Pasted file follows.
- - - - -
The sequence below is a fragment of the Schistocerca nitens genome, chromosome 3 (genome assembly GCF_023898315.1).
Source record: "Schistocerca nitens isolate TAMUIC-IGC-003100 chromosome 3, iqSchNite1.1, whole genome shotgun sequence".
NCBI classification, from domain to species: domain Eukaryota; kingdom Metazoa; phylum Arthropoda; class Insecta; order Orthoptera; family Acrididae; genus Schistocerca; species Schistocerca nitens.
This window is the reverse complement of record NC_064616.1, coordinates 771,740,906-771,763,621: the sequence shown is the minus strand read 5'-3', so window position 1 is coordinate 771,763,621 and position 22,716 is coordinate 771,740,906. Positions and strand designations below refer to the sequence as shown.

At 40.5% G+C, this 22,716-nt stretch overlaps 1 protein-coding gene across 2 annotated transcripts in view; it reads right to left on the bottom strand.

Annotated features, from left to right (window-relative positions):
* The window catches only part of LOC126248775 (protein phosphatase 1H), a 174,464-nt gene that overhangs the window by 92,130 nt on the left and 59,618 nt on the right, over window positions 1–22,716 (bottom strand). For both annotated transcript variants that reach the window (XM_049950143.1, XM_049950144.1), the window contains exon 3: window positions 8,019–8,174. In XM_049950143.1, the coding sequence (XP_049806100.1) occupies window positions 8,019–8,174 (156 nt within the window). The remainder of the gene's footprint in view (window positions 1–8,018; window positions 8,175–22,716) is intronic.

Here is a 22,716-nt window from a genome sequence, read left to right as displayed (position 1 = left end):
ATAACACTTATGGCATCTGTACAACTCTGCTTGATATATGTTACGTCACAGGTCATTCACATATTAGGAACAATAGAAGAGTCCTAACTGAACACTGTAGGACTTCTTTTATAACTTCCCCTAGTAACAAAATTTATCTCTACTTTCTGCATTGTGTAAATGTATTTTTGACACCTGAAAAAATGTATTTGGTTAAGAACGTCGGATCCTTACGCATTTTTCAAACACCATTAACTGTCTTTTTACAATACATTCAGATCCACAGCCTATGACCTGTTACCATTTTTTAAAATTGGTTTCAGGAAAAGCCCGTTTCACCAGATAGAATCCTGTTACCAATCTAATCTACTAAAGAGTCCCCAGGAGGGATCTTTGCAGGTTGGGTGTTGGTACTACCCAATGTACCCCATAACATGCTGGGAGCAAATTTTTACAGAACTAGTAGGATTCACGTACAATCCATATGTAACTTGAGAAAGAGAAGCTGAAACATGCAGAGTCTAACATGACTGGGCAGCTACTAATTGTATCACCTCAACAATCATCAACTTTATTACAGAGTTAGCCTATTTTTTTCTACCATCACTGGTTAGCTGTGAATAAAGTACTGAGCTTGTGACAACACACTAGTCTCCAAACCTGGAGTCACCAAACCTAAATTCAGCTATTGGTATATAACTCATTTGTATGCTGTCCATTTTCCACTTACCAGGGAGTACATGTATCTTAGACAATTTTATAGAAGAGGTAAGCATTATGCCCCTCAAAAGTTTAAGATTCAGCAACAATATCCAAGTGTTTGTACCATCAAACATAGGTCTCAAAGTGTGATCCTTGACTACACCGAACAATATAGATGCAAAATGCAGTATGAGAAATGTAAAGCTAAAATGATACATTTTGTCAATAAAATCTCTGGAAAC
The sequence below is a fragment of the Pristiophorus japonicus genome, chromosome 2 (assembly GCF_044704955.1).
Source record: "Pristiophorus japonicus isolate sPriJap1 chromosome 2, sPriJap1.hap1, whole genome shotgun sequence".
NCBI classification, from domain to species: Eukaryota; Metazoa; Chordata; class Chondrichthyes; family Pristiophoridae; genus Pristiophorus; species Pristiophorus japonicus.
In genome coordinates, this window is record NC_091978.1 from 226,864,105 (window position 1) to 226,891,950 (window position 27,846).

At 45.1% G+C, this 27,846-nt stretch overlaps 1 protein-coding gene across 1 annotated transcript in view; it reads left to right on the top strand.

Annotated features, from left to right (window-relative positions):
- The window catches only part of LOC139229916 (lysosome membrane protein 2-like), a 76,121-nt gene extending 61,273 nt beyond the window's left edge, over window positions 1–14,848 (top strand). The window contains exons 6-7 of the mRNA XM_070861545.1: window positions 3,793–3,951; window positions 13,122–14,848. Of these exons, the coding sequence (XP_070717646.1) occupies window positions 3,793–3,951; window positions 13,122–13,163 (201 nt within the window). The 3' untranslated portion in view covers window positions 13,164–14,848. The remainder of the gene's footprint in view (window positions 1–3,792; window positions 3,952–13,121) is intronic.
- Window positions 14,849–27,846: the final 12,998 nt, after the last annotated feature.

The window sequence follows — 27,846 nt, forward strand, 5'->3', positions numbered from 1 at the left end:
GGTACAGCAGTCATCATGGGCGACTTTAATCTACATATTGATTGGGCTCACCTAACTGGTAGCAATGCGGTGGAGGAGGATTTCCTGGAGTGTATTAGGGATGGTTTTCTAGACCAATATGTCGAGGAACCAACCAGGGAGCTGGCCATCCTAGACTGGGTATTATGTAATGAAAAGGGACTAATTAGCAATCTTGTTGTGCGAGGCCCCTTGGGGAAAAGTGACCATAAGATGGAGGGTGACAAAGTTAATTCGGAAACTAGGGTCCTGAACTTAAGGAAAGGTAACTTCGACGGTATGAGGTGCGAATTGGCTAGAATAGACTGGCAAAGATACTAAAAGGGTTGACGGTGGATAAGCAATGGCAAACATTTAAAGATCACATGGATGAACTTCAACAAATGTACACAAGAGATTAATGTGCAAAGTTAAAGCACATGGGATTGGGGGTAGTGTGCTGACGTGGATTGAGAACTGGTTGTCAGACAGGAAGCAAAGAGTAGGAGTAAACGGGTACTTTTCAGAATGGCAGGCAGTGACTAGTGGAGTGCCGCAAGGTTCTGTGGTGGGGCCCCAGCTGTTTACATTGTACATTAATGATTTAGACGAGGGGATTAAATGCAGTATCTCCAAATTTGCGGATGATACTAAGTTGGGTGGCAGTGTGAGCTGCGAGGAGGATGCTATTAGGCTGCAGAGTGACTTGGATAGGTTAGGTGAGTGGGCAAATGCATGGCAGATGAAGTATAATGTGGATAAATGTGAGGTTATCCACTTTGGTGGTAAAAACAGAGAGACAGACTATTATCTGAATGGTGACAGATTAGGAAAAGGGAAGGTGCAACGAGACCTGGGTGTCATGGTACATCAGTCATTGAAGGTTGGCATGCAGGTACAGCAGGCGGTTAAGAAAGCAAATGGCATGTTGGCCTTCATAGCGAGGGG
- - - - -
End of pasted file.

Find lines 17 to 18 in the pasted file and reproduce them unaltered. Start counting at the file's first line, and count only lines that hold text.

- Window positions 14,849–27,846: the final 12,998 nt, after the last annotated feature.

The window sequence follows — 27,846 nt, forward strand, 5'->3', positions numbered from 1 at the left end: